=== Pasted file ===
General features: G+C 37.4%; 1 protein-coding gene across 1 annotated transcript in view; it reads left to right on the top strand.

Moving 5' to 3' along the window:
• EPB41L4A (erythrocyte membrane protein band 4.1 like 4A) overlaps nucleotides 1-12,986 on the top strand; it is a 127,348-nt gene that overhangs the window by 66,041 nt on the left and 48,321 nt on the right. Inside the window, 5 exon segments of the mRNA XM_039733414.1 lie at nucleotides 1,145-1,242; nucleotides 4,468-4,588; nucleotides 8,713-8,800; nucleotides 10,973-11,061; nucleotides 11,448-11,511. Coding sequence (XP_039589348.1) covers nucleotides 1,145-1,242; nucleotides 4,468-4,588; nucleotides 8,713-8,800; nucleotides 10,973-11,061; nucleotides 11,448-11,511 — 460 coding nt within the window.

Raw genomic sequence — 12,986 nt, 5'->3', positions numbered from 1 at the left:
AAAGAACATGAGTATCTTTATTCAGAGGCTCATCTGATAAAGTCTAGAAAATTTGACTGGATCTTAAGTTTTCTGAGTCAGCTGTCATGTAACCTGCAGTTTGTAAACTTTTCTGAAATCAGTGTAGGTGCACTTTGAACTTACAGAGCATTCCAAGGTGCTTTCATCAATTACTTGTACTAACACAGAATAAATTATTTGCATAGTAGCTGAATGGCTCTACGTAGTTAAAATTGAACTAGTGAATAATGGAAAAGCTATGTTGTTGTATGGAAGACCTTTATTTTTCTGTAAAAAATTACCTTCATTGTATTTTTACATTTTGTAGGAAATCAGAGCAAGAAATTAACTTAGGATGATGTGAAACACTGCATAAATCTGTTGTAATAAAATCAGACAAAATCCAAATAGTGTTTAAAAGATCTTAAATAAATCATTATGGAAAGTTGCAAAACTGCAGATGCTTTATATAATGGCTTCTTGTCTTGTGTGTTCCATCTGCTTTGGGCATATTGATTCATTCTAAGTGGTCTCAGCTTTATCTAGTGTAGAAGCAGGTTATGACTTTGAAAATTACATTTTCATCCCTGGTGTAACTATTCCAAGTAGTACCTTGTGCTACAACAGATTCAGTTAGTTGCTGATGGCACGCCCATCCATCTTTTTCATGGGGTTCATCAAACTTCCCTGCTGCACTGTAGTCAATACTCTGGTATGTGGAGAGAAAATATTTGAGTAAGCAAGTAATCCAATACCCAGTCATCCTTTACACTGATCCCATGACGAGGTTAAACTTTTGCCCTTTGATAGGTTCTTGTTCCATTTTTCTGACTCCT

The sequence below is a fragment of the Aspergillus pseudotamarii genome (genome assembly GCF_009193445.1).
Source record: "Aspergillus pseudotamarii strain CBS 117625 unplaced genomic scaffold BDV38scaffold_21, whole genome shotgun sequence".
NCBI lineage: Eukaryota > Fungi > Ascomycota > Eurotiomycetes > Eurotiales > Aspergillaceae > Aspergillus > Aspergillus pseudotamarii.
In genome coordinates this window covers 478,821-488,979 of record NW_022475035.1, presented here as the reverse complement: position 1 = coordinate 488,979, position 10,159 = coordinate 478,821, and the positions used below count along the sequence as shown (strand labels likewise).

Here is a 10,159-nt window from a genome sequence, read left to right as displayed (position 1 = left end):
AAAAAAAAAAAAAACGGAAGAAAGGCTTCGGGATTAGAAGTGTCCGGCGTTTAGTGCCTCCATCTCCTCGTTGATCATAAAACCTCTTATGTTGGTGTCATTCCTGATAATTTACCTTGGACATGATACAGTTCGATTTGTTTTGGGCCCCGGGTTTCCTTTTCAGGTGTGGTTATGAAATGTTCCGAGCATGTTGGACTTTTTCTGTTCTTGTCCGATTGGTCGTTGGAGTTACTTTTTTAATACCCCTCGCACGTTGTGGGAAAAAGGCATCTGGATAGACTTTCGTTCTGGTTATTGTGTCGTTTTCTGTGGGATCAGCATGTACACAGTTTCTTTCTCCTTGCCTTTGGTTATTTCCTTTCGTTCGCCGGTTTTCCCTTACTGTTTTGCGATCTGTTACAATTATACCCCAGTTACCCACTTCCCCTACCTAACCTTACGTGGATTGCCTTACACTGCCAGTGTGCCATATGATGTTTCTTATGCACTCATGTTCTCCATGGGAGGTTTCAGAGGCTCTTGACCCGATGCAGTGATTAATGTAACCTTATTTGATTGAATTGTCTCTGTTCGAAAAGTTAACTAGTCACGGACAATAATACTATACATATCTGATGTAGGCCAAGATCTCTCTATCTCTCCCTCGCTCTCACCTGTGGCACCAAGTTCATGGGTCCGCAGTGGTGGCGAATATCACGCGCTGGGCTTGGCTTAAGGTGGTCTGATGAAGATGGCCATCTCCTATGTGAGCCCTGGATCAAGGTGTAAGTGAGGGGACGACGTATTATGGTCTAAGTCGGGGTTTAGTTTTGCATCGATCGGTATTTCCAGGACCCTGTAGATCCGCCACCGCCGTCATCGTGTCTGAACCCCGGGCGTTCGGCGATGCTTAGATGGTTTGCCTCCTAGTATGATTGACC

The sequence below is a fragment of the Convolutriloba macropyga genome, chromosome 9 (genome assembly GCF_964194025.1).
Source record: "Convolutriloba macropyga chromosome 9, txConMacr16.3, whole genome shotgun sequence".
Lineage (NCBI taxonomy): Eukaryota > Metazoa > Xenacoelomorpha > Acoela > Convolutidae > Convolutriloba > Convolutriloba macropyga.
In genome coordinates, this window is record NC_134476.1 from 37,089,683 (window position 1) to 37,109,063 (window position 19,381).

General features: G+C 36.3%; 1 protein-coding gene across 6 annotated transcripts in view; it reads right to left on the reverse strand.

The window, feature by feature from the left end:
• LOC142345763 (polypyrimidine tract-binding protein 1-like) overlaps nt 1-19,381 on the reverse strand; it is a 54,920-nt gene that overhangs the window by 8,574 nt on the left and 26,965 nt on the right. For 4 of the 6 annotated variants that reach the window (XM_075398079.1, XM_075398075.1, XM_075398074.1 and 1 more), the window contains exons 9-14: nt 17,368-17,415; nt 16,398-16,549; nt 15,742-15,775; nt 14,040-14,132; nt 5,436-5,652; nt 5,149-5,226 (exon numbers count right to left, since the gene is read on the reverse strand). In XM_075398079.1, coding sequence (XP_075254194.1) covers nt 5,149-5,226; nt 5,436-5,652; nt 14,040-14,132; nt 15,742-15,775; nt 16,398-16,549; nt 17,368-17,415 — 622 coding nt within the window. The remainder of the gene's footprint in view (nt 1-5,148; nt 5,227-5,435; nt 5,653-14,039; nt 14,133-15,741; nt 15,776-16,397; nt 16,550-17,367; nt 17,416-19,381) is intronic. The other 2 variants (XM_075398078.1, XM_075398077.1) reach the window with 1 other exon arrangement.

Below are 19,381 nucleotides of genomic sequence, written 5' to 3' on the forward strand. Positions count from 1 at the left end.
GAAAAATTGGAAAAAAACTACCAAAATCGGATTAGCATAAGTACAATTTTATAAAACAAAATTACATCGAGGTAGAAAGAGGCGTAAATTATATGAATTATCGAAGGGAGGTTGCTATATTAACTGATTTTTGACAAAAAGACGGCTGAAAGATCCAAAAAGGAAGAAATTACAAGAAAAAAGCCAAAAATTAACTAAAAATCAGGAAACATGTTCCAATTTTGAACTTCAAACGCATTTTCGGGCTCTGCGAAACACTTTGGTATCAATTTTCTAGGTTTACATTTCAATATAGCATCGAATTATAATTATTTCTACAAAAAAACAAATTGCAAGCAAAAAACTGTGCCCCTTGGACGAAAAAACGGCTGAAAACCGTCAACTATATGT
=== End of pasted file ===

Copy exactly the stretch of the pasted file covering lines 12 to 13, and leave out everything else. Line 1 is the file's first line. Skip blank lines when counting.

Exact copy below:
The sequence below is a fragment of the Convolutriloba macropyga genome, chromosome 9 (genome assembly GCF_964194025.1).
Source record: "Convolutriloba macropyga chromosome 9, txConMacr16.3, whole genome shotgun sequence".